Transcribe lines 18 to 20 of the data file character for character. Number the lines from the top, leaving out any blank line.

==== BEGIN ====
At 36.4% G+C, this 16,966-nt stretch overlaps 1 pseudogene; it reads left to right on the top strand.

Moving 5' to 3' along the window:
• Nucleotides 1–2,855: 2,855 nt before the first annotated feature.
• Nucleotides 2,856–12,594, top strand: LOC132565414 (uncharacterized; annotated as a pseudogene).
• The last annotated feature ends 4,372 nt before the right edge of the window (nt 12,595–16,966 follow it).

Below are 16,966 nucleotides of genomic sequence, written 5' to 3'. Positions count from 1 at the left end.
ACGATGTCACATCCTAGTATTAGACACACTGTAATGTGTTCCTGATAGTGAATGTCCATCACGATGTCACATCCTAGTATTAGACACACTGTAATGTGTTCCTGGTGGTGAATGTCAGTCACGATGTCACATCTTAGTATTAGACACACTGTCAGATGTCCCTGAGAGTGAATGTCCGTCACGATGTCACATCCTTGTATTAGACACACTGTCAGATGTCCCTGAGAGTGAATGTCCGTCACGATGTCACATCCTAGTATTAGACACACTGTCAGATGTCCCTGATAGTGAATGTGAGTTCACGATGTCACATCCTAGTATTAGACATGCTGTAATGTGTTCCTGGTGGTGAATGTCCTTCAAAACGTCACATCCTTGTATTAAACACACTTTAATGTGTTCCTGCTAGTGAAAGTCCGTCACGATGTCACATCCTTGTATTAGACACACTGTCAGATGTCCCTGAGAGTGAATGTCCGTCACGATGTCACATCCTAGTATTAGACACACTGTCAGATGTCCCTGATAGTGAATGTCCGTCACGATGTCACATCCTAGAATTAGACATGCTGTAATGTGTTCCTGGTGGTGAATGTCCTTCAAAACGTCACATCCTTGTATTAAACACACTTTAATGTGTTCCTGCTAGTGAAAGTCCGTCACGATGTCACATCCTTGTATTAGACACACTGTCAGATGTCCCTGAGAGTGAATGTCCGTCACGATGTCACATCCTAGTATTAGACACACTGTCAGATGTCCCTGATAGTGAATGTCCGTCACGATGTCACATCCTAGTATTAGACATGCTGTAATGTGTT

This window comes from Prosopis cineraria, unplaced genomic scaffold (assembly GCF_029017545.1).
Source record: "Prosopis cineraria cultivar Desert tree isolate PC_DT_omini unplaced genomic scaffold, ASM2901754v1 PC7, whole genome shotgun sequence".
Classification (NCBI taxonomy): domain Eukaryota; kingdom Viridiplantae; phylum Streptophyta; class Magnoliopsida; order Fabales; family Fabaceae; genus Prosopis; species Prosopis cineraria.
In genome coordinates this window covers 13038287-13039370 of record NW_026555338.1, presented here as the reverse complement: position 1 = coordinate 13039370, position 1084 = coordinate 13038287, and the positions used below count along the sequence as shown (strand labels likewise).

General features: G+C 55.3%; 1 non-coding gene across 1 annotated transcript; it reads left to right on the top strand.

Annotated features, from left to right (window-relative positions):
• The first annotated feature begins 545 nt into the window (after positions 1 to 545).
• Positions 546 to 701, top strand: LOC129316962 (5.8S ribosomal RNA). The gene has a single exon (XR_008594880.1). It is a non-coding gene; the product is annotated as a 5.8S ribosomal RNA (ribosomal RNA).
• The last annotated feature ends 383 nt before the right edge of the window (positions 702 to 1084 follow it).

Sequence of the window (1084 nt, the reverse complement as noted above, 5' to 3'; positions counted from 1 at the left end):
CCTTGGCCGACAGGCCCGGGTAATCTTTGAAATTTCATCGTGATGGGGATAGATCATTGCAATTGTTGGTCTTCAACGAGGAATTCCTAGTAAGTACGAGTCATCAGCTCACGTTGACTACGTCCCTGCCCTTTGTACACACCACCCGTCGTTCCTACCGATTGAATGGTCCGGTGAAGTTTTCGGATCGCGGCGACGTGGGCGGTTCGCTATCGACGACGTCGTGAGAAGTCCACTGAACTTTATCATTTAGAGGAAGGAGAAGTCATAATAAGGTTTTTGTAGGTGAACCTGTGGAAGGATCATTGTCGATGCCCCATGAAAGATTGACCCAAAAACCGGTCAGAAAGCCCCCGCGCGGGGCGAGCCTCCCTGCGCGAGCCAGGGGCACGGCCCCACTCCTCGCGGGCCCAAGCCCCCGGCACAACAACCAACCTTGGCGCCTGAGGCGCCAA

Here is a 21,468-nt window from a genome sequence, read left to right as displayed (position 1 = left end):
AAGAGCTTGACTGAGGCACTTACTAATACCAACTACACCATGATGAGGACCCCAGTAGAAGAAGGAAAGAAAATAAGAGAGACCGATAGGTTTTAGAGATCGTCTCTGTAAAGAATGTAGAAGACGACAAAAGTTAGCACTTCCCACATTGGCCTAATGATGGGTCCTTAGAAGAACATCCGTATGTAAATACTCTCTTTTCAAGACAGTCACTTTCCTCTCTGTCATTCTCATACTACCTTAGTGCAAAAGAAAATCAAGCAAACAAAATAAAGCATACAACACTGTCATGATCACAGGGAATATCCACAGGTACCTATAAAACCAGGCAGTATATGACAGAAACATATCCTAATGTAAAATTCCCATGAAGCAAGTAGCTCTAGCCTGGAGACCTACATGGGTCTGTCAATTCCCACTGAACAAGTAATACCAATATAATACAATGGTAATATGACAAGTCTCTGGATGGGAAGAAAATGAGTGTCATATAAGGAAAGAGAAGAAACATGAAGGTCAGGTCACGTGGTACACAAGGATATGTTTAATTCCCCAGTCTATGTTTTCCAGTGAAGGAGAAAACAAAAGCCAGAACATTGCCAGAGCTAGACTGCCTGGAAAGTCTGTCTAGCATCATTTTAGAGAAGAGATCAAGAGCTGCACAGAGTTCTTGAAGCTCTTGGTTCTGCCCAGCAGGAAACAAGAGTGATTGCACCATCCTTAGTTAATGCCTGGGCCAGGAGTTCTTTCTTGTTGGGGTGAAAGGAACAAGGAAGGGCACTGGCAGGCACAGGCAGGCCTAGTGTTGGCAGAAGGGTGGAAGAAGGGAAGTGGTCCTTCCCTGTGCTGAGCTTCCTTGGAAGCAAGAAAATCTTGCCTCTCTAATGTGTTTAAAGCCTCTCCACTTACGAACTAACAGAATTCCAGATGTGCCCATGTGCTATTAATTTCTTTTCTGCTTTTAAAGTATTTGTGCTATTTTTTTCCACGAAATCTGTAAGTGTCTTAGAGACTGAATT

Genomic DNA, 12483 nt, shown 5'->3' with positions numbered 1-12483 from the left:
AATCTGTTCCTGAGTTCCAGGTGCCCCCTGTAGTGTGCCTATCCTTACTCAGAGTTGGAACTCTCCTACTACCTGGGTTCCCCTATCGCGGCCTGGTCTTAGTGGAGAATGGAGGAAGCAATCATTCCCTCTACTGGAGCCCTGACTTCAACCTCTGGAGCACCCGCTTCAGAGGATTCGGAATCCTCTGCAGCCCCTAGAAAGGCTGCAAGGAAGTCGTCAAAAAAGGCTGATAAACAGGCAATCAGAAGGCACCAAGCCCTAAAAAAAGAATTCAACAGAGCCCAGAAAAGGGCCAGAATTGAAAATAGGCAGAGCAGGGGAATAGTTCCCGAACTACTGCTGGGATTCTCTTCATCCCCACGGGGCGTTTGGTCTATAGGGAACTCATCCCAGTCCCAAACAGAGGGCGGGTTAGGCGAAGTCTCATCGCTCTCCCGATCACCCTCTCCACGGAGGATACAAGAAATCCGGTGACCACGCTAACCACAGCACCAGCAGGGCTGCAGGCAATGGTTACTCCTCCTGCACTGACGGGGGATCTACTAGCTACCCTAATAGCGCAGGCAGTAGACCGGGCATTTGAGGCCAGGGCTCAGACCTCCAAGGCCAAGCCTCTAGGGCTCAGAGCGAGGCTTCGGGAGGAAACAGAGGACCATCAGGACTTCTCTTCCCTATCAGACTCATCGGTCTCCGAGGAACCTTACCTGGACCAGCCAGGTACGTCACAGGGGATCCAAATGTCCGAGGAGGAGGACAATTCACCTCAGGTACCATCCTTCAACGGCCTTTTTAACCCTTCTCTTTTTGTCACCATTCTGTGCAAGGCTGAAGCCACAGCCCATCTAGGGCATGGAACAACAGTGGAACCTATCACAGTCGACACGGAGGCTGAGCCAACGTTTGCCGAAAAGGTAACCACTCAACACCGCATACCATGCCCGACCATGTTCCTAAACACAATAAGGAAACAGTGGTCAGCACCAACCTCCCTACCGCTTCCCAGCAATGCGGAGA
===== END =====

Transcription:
CCTTGGCCGACAGGCCCGGGTAATCTTTGAAATTTCATCGTGATGGGGATAGATCATTGCAATTGTTGGTCTTCAACGAGGAATTCCTAGTAAGTACGAGTCATCAGCTCACGTTGACTACGTCCCTGCCCTTTGTACACACCACCCGTCGTTCCTACCGATTGAATGGTCCGGTGAAGTTTTCGGATCGCGGCGACGTGGGCGGTTCGCTATCGACGACGTCGTGAGAAGTCCACTGAACTTTATCATTTAGAGGAAGGAGAAGTCATAATAAGGTTTTTGTAGGTGAACCTGTGGAAGGATCATTGTCGATGCCCCATGAAAGATTGACCCAAAAACCGGTCAGAAAGCCCCCGCGCGGGGCGAGCCTCCCTGCGCGAGCCAGGGGCACGGCCCCACTCCTCGCGGGCCCAAGCCCCCGGCACAACAACCAACCTTGGCGCCTGAGGCGCCAA

Here is a 21,468-nt window from a genome sequence, read left to right as displayed (position 1 = left end):
AAGAGCTTGACTGAGGCACTTACTAATACCAACTACACCATGATGAGGACCCCAGTAGAAGAAGGAAAGAAAATAAGAGAGACCGATAGGTTTTAGAGATCGTCTCTGTAAAGAATGTAGAAGACGACAAAAGTTAGCACTTCCCACATTGGCCTAATGATGGGTCCTTAGAAGAACATCCGTATGTAAATACTCTCTTTTCAAGACAGTCACTTTCCTCTCTGTCATTCTCATACTACCTTAGTGCAAAAGAAAATCAAGCAAACAAAATAAAGCATACAACACTGTCATGATCACAGGGAATATCCACAGGTACCTATAAAACCAGGCAGTATATGACAGAAACATATCCTAATGTAAAATTCCCATGAAGCAAGTAGCTCTAGCCTGGAGACCTACATGGGTCTGTCAATTCCCACTGAACAAGTAATACCAATATAATACAATGGTAATATGACAAGTCTCTGGATGGGAAGAAAATGAGTGTCATATAAGGAAAGAGAAGAAACATGAAGGTCAGGTCACGTGGTACACAAGGATATGTTTAATTCCCCAGTCTATGTTTTCCAGTGAAGGAGAAAACAAAAGCCAGAACATTGCCAGAGCTAGACTGCCTGGAAAGTCTGTCTAGCATCATTTTAGAGAAGAGATCAAGAGCTGCACAGAGTTCTTGAAGCTCTTGGTTCTGCCCAGCAGGAAACAAGAGTGATTGCACCATCCTTAGTTAATGCCTGGGCCAGGAGTTCTTTCTTGTTGGGGTGAAAGGAACAAGGAAGGGCACTGGCAGGCACAGGCAGGCCTAGTGTTGGCAGAAGGGTGGAAGAAGGGAAGTGGTCCTTCCCTGTGCTGAGCTTCCTTGGAAGCAAGAAAATCTTGCCTCTCTAATGTGTTTAAAGCCTCTCCACTTACGAACTAACAGAATTCCAGATGTGCCCATGTGCTATTAATTTCTTTTCTGCTTTTAAAGTATTTGTGCTATTTTTTTCCACGAAATCTGTAAGTGTCTTAGAGACTGAATT